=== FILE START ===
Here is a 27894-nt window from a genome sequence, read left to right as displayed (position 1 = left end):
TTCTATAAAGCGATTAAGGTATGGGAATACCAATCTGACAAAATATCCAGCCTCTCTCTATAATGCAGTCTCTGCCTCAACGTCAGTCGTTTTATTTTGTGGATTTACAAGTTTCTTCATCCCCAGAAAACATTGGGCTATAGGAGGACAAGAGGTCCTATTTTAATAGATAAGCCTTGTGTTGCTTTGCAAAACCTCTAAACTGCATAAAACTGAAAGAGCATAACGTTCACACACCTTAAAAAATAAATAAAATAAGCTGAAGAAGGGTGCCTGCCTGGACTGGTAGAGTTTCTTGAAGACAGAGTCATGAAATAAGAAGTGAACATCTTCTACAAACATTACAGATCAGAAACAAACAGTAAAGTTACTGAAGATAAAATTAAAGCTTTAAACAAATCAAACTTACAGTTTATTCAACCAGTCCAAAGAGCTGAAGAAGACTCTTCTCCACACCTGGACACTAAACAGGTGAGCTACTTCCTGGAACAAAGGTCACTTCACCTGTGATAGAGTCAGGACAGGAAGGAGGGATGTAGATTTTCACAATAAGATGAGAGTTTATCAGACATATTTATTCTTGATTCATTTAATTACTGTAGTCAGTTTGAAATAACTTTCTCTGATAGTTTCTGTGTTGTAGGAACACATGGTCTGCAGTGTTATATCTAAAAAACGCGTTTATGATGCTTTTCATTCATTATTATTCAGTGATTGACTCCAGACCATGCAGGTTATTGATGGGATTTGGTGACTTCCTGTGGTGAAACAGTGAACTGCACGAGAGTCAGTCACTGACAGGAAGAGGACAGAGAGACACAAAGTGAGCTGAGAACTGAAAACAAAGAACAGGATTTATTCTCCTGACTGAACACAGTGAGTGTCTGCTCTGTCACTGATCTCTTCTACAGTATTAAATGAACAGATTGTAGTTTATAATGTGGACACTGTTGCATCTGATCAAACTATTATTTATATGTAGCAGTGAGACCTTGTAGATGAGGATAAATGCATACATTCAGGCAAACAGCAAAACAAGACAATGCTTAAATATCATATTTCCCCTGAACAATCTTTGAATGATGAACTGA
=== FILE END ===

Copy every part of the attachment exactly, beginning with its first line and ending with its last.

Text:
Here is a 27894-nt window from a genome sequence, read left to right as displayed (position 1 = left end):
TTCTATAAAGCGATTAAGGTATGGGAATACCAATCTGACAAAATATCCAGCCTCTCTCTATAATGCAGTCTCTGCCTCAACGTCAGTCGTTTTATTTTGTGGATTTACAAGTTTCTTCATCCCCAGAAAACATTGGGCTATAGGAGGACAAGAGGTCCTATTTTAATAGATAAGCCTTGTGTTGCTTTGCAAAACCTCTAAACTGCATAAAACTGAAAGAGCATAACGTTCACACACCTTAAAAAATAAATAAAATAAGCTGAAGAAGGGTGCCTGCCTGGACTGGTAGAGTTTCTTGAAGACAGAGTCATGAAATAAGAAGTGAACATCTTCTACAAACATTACAGATCAGAAACAAACAGTAAAGTTACTGAAGATAAAATTAAAGCTTTAAACAAATCAAACTTACAGTTTATTCAACCAGTCCAAAGAGCTGAAGAAGACTCTTCTCCACACCTGGACACTAAACAGGTGAGCTACTTCCTGGAACAAAGGTCACTTCACCTGTGATAGAGTCAGGACAGGAAGGAGGGATGTAGATTTTCACAATAAGATGAGAGTTTATCAGACATATTTATTCTTGATTCATTTAATTACTGTAGTCAGTTTGAAATAACTTTCTCTGATAGTTTCTGTGTTGTAGGAACACATGGTCTGCAGTGTTATATCTAAAAAACGCGTTTATGATGCTTTTCATTCATTATTATTCAGTGATTGACTCCAGACCATGCAGGTTATTGATGGGATTTGGTGACTTCCTGTGGTGAAACAGTGAACTGCACGAGAGTCAGTCACTGACAGGAAGAGGACAGAGAGACACAAAGTGAGCTGAGAACTGAAAACAAAGAACAGGATTTATTCTCCTGACTGAACACAGTGAGTGTCTGCTCTGTCACTGATCTCTTCTACAGTATTAAATGAACAGATTGTAGTTTATAATGTGGACACTGTTGCATCTGATCAAACTATTATTTATATGTAGCAGTGAGACCTTGTAGATGAGGATAAATGCATACATTCAGGCAAACAGCAAAACAAGACAATGCTTAAATATCATATTTCCCCTGAACAATCTTTGAATGATGAACTGA